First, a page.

Carol Bartz added: “midsize websites cannot scale personalized content very well, and at Yahoo, we know how to do it, so we can help them optimize their advertising and ultimately their content as well (Yahoo! currently serves 18 billion ads a day ) – this is not a product yet, but we are looking into it.” Editor’s note: The first step to this content crowdsourcing and curation is the re-launch on Wednesday , Nov 16 of Yahoo! publishing platform, rebranded “Yahoo! Contributor Network” (see picture above)
The Innovation vs Punditry presentation by Vinod Khosla (Khosla Ventures) was quite refreshing although it was sometime hard to have the time to read his over-packed slides. One of his first slides stated that experts have the same accuracy in predicting the future of technology as dart-throwing monkeys. His closing advice to innovators was: “Stop reading those research reports, and if you have a hunch that’s probably good enough” (see the three of his slides)
Tim O’reilly interviewed John Donovan, CTO, AT&T, and he asked him about net neutrality and what Google’s CEO (Eric Schmidt) said about networks being able to prioritize a content medium, for example video over voice, but not discriminating “against one person’s video in favor of another” – John Donovan replied that the nature of networks are different – it is just about the safety of the network and being able to build the required capacity – we are all for an open internet, but when we find an individual experience is damaged by another individual or an application we want the ability to manage the network… and he said earlier that poorly written applications are a big stress on the network – Editor’s note: mobile carrier networks carriers want to charge as many people as possible: the consumers and the content providers. If they get their way, only rich companies will have their content delivered properly. Many people are protesting the Google/Carriers approach.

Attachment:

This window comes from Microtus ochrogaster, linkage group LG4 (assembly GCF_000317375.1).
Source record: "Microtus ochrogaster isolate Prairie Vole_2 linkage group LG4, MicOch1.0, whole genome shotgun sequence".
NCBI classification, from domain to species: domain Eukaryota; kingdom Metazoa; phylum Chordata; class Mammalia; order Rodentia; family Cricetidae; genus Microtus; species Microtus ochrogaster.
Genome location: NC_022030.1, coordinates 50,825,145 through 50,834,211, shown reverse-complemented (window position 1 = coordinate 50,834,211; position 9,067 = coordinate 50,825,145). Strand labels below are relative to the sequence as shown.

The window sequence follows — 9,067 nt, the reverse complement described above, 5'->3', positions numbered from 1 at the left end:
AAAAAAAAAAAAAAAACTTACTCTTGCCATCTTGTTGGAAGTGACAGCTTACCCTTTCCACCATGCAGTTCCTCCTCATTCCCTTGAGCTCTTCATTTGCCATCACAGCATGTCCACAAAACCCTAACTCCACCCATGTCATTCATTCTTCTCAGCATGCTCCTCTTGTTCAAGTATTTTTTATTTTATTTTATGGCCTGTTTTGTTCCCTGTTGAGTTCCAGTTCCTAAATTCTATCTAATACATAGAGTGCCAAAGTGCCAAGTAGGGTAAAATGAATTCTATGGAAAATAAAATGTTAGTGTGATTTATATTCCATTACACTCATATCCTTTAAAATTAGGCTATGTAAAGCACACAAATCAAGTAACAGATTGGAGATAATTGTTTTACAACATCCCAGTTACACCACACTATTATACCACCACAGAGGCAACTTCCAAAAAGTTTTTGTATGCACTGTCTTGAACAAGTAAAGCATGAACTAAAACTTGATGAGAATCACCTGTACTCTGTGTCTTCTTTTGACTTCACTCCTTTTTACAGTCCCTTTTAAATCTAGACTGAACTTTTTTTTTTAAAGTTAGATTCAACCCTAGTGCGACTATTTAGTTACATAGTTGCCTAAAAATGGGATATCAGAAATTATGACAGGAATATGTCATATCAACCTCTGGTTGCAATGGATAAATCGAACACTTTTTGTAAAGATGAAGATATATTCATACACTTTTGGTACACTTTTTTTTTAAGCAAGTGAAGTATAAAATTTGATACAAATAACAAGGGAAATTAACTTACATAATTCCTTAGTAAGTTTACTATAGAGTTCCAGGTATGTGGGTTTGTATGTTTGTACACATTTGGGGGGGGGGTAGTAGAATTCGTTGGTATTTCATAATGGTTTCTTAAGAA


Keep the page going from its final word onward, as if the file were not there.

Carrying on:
The second day at Web 2.0 Summit closed with the conversation with Mark Zuckerberg, CEO, Facebook and the first question was related to the launch of the new Facebook messaging system: Is it a Gmail killer? Mark explained his re-invention of the email : “email is too slow and too formal – sms and IM are a lot simpler, you do not have to remember an address and do not need to say Hello and sign your name at the end – so when it came to build a messaging we got read of the unnecessary” Tim O’Reilly said that this could be difficult to manage for people with a lot of contacts – it would need automation in the future. Mark Zuckerberg insisted on the fact that everyone on Facebook owns its own information, photos can be exported or downloaded as a zip file. One of his key statements (in my opinion) was “our view is to empower others to build on top of Facebook” – and “the apps that have done the best are the ones which have been fully integrated – we are in a zone that only the best entrepreneurs will work with us.” Editor’s note: Mark Zuckerberg loves to make others work for him “for free”
You can watch the videos of all the sessions on the Web 2.0 Summit website.